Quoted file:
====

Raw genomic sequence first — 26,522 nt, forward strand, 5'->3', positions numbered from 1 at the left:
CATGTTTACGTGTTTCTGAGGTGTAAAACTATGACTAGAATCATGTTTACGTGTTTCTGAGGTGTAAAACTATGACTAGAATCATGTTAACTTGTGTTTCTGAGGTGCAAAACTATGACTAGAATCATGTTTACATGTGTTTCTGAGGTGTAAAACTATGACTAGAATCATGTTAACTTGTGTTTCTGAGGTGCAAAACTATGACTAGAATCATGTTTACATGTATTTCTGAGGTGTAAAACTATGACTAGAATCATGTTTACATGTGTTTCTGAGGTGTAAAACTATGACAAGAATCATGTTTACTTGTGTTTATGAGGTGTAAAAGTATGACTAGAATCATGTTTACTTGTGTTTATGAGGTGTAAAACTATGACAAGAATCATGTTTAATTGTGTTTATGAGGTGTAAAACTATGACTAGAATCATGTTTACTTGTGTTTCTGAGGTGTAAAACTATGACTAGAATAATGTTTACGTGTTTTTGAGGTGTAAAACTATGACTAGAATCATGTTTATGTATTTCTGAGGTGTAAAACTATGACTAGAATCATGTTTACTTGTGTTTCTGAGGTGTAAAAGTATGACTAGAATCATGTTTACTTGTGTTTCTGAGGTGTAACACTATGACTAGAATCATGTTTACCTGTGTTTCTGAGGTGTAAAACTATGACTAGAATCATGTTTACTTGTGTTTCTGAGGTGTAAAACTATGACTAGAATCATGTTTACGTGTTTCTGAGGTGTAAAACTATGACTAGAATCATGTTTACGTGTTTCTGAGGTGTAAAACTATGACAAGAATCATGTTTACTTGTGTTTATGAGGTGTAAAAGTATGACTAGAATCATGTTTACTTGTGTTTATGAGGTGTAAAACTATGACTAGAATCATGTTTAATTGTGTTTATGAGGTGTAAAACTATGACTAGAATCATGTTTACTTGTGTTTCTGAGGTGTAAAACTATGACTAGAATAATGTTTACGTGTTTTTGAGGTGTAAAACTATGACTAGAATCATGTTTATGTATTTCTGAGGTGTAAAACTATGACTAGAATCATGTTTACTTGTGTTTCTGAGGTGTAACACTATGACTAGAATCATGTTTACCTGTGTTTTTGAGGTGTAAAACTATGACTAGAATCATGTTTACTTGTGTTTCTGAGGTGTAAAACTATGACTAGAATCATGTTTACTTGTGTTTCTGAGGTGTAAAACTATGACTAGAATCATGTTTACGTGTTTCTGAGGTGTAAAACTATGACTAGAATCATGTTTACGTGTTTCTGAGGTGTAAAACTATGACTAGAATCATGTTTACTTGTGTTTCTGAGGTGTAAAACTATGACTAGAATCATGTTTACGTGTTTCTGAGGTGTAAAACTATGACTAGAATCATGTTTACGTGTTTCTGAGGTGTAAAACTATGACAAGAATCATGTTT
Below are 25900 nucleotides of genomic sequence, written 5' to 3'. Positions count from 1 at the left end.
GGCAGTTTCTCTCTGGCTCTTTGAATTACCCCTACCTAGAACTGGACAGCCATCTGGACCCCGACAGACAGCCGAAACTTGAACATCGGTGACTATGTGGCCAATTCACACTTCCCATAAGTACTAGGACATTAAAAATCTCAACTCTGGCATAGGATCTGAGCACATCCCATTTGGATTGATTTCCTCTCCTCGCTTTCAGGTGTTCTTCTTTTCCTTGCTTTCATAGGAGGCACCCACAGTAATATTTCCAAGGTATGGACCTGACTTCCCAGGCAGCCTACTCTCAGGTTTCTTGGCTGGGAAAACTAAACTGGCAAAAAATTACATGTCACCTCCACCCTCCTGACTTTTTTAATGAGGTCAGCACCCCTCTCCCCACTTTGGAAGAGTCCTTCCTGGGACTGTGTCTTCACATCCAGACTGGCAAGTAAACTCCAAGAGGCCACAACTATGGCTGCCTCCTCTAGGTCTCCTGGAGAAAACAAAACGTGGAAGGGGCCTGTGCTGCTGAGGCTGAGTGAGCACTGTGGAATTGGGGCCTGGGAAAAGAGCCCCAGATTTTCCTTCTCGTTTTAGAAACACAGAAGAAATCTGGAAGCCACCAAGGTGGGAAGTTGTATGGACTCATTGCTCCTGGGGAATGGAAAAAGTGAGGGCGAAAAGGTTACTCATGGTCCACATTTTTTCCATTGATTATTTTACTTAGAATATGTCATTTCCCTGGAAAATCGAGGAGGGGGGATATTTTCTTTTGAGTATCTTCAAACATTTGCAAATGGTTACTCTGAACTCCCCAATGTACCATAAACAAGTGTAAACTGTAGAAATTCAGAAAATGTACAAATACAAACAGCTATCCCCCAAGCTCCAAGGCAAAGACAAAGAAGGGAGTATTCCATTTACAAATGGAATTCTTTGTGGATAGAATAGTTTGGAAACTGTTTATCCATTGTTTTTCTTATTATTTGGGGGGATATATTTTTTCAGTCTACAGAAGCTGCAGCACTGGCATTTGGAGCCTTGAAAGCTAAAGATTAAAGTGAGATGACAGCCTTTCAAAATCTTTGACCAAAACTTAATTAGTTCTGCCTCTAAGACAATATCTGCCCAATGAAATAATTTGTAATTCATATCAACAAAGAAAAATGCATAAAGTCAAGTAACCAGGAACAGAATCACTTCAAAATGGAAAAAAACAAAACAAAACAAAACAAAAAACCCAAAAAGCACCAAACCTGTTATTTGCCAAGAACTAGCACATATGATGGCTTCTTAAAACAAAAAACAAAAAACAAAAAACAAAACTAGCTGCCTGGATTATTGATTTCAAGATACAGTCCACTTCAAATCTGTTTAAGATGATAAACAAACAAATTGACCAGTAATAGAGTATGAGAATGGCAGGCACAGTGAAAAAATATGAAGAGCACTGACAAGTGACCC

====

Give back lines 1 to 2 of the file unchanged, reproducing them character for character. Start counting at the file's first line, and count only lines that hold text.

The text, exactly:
Raw genomic sequence first — 26,522 nt, forward strand, 5'->3', positions numbered from 1 at the left:
CATGTTTACGTGTTTCTGAGGTGTAAAACTATGACTAGAATCATGTTTACGTGTTTCTGAGGTGTAAAACTATGACTAGAATCATGTTAACTTGTGTTTCTGAGGTGCAAAACTATGACTAGAATCATGTTTACATGTGTTTCTGAGGTGTAAAACTATGACTAGAATCATGTTAACTTGTGTTTCTGAGGTGCAAAACTATGACTAGAATCATGTTTACATGTATTTCTGAGGTGTAAAACTATGACTAGAATCATGTTTACATGTGTTTCTGAGGTGTAAAACTATGACAAGAATCATGTTTACTTGTGTTTATGAGGTGTAAAAGTATGACTAGAATCATGTTTACTTGTGTTTATGAGGTGTAAAACTATGACAAGAATCATGTTTAATTGTGTTTATGAGGTGTAAAACTATGACTAGAATCATGTTTACTTGTGTTTCTGAGGTGTAAAACTATGACTAGAATAATGTTTACGTGTTTTTGAGGTGTAAAACTATGACTAGAATCATGTTTATGTATTTCTGAGGTGTAAAACTATGACTAGAATCATGTTTACTTGTGTTTCTGAGGTGTAAAAGTATGACTAGAATCATGTTTACTTGTGTTTCTGAGGTGTAACACTATGACTAGAATCATGTTTACCTGTGTTTCTGAGGTGTAAAACTATGACTAGAATCATGTTTACTTGTGTTTCTGAGGTGTAAAACTATGACTAGAATCATGTTTACGTGTTTCTGAGGTGTAAAACTATGACTAGAATCATGTTTACGTGTTTCTGAGGTGTAAAACTATGACAAGAATCATGTTTACTTGTGTTTATGAGGTGTAAAAGTATGACTAGAATCATGTTTACTTGTGTTTATGAGGTGTAAAACTATGACTAGAATCATGTTTAATTGTGTTTATGAGGTGTAAAACTATGACTAGAATCATGTTTACTTGTGTTTCTGAGGTGTAAAACTATGACTAGAATAATGTTTACGTGTTTTTGAGGTGTAAAACTATGACTAGAATCATGTTTATGTATTTCTGAGGTGTAAAACTATGACTAGAATCATGTTTACTTGTGTTTCTGAGGTGTAACACTATGACTAGAATCATGTTTACCTGTGTTTTTGAGGTGTAAAACTATGACTAGAATCATGTTTACTTGTGTTTCTGAGGTGTAAAACTATGACTAGAATCATGTTTACTTGTGTTTCTGAGGTGTAAAACTATGACTAGAATCATGTTTACGTGTTTCTGAGGTGTAAAACTATGACTAGAATCATGTTTACGTGTTTCTGAGGTGTAAAACTATGACTAGAATCATGTTTACTTGTGTTTCTGAGGTGTAAAACTATGACTAGAATCATGTTTACGTGTTTCTGAGGTGTAAAACTATGACTAGAATCATGTTTACGTGTTTCTGAGGTGTAAAACTATGACAAGAATCATGTTT